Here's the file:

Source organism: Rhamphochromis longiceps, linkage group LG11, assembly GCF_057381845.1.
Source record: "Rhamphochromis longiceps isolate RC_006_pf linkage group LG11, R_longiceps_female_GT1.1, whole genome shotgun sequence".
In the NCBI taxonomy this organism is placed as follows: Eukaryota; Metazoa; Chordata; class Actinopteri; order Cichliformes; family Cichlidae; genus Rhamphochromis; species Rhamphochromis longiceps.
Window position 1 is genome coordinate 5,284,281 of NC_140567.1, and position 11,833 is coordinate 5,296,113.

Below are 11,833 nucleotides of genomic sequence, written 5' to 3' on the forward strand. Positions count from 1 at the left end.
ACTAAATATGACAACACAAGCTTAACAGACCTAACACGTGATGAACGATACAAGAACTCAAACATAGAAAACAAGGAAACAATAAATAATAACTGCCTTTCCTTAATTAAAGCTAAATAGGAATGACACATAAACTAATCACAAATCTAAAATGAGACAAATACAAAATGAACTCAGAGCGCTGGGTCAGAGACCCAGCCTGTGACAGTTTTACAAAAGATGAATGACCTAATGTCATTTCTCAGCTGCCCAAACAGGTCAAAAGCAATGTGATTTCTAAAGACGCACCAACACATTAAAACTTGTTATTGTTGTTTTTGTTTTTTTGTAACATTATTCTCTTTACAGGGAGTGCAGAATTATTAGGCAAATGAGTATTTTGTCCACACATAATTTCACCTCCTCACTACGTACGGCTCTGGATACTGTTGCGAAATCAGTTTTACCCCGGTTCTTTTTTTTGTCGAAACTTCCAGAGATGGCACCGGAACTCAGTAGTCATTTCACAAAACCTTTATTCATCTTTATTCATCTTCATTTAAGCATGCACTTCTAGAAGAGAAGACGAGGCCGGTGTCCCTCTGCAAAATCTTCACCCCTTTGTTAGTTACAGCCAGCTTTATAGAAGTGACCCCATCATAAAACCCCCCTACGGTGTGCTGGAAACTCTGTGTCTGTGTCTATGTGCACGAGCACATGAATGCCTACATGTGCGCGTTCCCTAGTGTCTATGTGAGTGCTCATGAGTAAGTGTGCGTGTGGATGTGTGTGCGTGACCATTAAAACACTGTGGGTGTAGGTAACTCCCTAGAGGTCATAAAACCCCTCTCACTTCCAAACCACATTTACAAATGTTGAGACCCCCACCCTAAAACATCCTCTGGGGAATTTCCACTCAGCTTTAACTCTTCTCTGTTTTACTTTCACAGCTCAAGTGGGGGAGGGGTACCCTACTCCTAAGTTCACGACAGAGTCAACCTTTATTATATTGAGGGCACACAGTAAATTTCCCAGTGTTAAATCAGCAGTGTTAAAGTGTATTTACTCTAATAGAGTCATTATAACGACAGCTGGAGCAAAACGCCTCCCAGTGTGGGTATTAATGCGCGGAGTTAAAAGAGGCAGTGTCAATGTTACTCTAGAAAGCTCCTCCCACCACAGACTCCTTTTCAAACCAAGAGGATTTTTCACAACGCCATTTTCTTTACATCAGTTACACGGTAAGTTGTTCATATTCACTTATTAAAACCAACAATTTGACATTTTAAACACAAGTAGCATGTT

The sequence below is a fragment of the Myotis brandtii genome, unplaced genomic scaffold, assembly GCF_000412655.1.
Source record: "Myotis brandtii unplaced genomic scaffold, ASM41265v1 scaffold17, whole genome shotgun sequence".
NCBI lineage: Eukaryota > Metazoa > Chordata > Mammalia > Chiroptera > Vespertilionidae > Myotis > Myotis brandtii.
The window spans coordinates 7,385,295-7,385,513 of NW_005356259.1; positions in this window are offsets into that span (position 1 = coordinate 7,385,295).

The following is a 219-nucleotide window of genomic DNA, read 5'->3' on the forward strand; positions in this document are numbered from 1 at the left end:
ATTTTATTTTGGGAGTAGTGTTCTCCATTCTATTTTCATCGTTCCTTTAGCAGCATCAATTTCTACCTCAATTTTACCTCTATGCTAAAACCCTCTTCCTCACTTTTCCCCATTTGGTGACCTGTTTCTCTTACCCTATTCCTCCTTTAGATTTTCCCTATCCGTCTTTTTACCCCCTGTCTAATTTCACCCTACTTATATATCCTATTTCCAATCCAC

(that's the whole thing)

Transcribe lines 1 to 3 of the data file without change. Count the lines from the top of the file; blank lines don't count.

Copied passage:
Source organism: Rhamphochromis longiceps, linkage group LG11, assembly GCF_057381845.1.
Source record: "Rhamphochromis longiceps isolate RC_006_pf linkage group LG11, R_longiceps_female_GT1.1, whole genome shotgun sequence".
In the NCBI taxonomy this organism is placed as follows: Eukaryota; Metazoa; Chordata; class Actinopteri; order Cichliformes; family Cichlidae; genus Rhamphochromis; species Rhamphochromis longiceps.